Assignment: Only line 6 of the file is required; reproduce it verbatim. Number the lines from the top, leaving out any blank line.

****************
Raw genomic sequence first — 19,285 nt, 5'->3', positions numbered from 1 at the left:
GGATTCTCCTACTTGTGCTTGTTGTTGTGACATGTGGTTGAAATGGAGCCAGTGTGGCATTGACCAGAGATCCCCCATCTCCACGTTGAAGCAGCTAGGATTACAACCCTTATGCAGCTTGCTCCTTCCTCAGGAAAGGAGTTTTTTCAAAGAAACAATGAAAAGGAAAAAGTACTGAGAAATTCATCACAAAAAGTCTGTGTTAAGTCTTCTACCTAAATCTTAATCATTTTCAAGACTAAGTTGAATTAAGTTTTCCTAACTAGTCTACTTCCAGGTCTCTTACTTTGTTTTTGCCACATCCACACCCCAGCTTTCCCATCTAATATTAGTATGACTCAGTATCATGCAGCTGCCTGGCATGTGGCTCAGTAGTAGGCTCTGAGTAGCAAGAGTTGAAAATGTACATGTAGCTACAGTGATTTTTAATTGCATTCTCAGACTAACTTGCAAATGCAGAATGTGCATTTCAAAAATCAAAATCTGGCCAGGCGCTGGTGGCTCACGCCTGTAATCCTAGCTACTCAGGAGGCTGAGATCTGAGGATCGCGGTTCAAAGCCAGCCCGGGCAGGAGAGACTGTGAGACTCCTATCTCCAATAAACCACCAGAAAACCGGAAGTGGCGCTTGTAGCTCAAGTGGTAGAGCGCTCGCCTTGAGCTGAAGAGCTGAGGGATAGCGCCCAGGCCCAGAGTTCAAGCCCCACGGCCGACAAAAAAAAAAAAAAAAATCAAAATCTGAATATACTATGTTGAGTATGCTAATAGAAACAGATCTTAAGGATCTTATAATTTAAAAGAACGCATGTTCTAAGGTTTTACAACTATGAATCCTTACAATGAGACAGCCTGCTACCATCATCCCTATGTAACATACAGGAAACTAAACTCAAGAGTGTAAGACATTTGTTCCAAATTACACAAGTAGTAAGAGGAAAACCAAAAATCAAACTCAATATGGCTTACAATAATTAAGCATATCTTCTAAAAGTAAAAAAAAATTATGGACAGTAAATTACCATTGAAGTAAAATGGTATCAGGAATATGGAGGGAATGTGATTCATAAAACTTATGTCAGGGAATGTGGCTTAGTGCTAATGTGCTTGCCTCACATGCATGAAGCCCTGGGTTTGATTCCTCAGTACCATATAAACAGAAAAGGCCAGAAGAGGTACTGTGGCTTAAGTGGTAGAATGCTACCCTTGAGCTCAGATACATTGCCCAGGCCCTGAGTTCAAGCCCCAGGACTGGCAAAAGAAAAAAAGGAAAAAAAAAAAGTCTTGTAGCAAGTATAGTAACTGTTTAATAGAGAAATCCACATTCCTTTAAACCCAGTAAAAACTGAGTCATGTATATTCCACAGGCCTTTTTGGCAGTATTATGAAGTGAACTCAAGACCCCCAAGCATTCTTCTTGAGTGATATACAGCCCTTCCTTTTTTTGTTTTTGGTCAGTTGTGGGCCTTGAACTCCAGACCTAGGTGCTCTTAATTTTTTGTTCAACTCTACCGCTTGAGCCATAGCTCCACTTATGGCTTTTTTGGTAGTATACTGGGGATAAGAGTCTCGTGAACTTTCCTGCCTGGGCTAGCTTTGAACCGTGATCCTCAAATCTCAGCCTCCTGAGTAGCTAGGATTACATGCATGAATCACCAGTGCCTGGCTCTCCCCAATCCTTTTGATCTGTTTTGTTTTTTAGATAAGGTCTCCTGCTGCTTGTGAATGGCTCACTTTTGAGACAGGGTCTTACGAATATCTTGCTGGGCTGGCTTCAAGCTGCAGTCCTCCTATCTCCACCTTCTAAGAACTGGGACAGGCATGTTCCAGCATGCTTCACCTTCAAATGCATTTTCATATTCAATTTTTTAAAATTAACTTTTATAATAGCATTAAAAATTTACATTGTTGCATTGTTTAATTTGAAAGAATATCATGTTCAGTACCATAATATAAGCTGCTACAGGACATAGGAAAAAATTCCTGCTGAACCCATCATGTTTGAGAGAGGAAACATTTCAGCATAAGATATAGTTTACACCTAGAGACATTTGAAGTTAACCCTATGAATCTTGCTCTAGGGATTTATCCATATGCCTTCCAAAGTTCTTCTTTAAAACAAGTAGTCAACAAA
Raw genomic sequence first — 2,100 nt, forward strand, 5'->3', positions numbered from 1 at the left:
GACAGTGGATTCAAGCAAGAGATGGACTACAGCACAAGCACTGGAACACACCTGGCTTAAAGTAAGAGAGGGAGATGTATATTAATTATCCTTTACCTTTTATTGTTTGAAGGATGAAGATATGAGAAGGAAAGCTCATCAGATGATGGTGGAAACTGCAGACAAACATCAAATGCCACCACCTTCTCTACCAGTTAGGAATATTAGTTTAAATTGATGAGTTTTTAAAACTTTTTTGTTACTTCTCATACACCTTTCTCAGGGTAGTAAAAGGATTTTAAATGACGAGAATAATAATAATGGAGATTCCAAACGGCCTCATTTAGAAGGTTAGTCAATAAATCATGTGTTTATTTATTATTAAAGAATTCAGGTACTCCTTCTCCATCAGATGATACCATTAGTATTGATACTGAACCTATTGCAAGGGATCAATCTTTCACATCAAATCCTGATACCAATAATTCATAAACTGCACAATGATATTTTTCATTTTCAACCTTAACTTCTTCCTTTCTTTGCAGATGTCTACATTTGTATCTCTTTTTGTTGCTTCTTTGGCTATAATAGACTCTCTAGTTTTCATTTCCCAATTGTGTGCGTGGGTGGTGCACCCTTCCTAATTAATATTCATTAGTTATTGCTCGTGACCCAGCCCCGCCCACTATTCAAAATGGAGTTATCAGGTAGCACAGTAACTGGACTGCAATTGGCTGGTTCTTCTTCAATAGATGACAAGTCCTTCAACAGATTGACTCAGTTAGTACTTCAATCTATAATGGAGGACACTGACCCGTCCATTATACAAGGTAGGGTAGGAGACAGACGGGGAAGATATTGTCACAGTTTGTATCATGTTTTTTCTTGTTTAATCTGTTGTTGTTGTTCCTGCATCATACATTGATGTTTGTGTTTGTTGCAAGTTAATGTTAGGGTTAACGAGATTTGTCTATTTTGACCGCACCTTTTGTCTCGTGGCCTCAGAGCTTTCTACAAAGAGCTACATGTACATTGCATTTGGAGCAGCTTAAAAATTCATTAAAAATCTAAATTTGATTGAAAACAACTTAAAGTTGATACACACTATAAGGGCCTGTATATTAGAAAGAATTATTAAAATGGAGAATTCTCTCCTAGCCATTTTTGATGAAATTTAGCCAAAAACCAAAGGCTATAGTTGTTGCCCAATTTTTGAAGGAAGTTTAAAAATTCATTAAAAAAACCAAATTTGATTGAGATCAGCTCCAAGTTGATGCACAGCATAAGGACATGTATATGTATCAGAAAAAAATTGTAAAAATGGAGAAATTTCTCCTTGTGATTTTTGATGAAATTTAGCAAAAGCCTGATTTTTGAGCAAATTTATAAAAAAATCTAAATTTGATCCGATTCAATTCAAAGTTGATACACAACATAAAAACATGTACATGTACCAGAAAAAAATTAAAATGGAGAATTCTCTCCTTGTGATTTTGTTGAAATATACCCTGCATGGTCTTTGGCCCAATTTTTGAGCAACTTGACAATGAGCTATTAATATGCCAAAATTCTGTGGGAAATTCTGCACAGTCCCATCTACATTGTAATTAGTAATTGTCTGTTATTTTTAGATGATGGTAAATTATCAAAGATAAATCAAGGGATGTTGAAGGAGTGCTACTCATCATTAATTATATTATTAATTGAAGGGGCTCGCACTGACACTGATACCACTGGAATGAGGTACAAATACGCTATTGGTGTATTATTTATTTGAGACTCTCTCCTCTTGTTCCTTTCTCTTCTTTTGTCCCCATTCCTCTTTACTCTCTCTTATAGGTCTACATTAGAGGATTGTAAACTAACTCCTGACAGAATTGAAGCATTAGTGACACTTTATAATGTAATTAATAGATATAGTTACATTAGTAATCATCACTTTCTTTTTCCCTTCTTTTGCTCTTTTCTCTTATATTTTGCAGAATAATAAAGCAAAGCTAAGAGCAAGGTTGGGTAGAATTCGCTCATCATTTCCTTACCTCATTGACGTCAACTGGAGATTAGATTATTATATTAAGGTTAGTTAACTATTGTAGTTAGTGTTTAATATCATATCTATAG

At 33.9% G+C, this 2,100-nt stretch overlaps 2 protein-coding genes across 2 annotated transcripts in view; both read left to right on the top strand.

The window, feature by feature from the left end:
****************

The window, feature by feature from the left end: